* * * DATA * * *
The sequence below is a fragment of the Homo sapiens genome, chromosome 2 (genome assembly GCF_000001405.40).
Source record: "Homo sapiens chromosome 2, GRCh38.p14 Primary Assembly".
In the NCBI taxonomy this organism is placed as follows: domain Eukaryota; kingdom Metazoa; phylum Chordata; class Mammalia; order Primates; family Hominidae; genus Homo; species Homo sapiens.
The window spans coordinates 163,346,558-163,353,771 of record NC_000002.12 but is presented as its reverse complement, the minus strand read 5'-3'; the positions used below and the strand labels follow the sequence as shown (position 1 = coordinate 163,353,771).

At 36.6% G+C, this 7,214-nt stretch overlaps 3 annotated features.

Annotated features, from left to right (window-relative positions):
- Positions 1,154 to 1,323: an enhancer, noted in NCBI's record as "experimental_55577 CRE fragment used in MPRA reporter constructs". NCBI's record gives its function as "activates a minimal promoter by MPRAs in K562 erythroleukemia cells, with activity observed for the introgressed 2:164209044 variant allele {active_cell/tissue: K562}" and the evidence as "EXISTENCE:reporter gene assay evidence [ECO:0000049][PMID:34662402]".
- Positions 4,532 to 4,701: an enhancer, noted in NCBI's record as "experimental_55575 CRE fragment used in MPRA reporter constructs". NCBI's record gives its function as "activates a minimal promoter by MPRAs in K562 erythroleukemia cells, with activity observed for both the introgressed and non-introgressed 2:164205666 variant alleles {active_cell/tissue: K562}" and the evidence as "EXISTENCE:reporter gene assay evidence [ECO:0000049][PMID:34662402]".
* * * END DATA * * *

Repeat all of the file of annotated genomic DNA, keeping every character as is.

The sequence below is a fragment of the Homo sapiens genome, chromosome 2 (genome assembly GCF_000001405.40).
Source record: "Homo sapiens chromosome 2, GRCh38.p14 Primary Assembly".
In the NCBI taxonomy this organism is placed as follows: domain Eukaryota; kingdom Metazoa; phylum Chordata; class Mammalia; order Primates; family Hominidae; genus Homo; species Homo sapiens.
The window spans coordinates 163,346,558-163,353,771 of record NC_000002.12 but is presented as its reverse complement, the minus strand read 5'-3'; the positions used below and the strand labels follow the sequence as shown (position 1 = coordinate 163,353,771).

At 36.6% G+C, this 7,214-nt stretch overlaps 3 annotated features.

Annotated features, from left to right (window-relative positions):
- Positions 1,154 to 1,323: an enhancer, noted in NCBI's record as "experimental_55577 CRE fragment used in MPRA reporter constructs". NCBI's record gives its function as "activates a minimal promoter by MPRAs in K562 erythroleukemia cells, with activity observed for the introgressed 2:164209044 variant allele {active_cell/tissue: K562}" and the evidence as "EXISTENCE:reporter gene assay evidence [ECO:0000049][PMID:34662402]".
- Positions 4,532 to 4,701: an enhancer, noted in NCBI's record as "experimental_55575 CRE fragment used in MPRA reporter constructs". NCBI's record gives its function as "activates a minimal promoter by MPRAs in K562 erythroleukemia cells, with activity observed for both the introgressed and non-introgressed 2:164205666 variant alleles {active_cell/tissue: K562}" and the evidence as "EXISTENCE:reporter gene assay evidence [ECO:0000049][PMID:34662402]".